By: Carl Delfeld, Special Correspondent
Trade is proving to be a major flashpoint for voters on the left and right.
And, it’s not something that can be examined in isolation because it’s intrinsically related to investment, capital, currencies, influence, and wealth – not to mention national and economic security.
America’s role as the world’s leading player in trade is closely connected to the dollar being the world’s reserve currency. The U.S. dollar is on one side of 90% of all global trade transactions.
It’s also the reason why we have deep and liquid financial markets enabling us to finance our budget deficits without interest rates rising.
Nevertheless, let’s dig into the rather dry 2015 trade numbers.
The Importance of Exports
To begin, world trade in 2015 exceeded $15 trillion and America’s global trade represented a third of this, or $5 trillion. America exported $2.2 trillion in trade and services and imported $2.8 trillion.
The $600 billion gap in imports-exports can largely be explained by deficits with three countries: China, Germany, and Japan. The China deficit grew to $350 billion in 2015, and Japan and Germany together accounted for another $145 billion.
Here’s another way to look at it. In the consumer goods area, we buy $400 billion more than we sell abroad. This includes items such as clothes, electronics, and appliances that Americans buy at Wal-Mart Stores Inc.(WMT), Target Corp.(TGT), and Costco Wholesale Corp. (COST).
What’s striking is how little we export to Japan and Germany. We export just $112 billion to both of these leading economic powers. We have to do much better, and we’ll need to address the gaping hole with China if for no other reason than it gives ammunition to the critics.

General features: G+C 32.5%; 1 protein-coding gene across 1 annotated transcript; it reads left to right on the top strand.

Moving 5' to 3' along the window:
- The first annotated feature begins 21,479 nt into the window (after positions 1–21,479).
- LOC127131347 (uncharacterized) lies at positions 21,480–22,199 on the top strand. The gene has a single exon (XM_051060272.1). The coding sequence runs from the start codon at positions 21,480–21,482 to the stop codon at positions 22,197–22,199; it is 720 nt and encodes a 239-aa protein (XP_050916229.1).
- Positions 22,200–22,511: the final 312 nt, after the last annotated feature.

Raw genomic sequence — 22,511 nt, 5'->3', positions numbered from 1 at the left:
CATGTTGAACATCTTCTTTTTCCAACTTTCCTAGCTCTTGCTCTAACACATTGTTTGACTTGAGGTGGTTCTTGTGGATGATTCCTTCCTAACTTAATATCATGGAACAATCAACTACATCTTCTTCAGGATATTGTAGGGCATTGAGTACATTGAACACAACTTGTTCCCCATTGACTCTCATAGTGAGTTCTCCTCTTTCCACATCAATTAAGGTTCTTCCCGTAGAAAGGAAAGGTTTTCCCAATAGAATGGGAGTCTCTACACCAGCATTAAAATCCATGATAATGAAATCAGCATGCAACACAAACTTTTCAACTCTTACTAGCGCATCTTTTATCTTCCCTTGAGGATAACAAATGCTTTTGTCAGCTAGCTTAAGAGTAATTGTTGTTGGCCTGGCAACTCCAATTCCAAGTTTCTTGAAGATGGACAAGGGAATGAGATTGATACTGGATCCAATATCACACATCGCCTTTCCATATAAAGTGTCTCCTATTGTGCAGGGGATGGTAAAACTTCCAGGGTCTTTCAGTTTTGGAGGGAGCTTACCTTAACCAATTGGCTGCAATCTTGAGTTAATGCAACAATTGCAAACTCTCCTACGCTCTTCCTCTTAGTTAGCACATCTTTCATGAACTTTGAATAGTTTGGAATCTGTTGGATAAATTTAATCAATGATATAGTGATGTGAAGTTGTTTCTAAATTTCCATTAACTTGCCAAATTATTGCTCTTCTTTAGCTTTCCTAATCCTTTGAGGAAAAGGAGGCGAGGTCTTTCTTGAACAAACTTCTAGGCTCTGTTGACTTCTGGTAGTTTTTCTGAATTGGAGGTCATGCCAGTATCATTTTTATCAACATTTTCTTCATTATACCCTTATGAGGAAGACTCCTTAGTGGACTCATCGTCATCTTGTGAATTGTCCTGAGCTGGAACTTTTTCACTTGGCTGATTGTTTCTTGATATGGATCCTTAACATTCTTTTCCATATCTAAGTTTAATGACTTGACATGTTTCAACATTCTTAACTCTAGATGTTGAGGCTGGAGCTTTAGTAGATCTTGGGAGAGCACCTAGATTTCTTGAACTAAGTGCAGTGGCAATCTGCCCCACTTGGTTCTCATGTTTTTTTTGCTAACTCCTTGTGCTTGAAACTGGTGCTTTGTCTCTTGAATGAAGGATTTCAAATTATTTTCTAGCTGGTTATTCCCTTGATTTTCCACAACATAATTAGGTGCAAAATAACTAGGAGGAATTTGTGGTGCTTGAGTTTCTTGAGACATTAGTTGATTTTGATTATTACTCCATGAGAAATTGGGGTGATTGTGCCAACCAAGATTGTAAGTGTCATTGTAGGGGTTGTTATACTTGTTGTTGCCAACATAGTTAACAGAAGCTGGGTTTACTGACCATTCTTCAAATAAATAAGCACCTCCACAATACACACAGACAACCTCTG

This brings me to the North American Free Trade Agreement (NAFTA) and the current trade pact on the table in Congress – the Trans-Pacific Partnership (TPP).
The NAFTA numbers look quite good. In 2015, America sold $280 billion of goods to Canada and imported $295 billion. We exported $236 billion to Mexico and imported $294 billion.
However, this trade imbalance of about $60 billion is overstated. Mexican exports to America contain 40% U.S. content. So, for example, 40% of the parts of a refrigerator assembled in Mexico were made in America. By comparison, our imports from China contain only 4% U.S. content.
The Trans-Pacific Partnership (TPP) will tie together America, Canada, Mexico, Peru, and Chile with seven countries in Asia, including Japan and Vietnam. It’s clearly in the national interest and is much more than a trade deal – it’s a strategic economic pact.
This agreement writes the “rules of the road” for the Pacific century and is a prominent symbol of American leadership.
It’s a tactical move to offset China’s significant economic heft and more assertive foreign policy. It will open new markets for U.S. companies – and each $1 billion worth of exports supports 7,000 high-paying new jobs.
The TPP also strengthens intellectual protection for American technology and pharmaceutical companies. It completely eliminates tariffs on manufacturing exports and gains some trade concessions from Japan.
This pact and the case for trade needs to be more effectively framed and more forcefully promoted.
An Example to Follow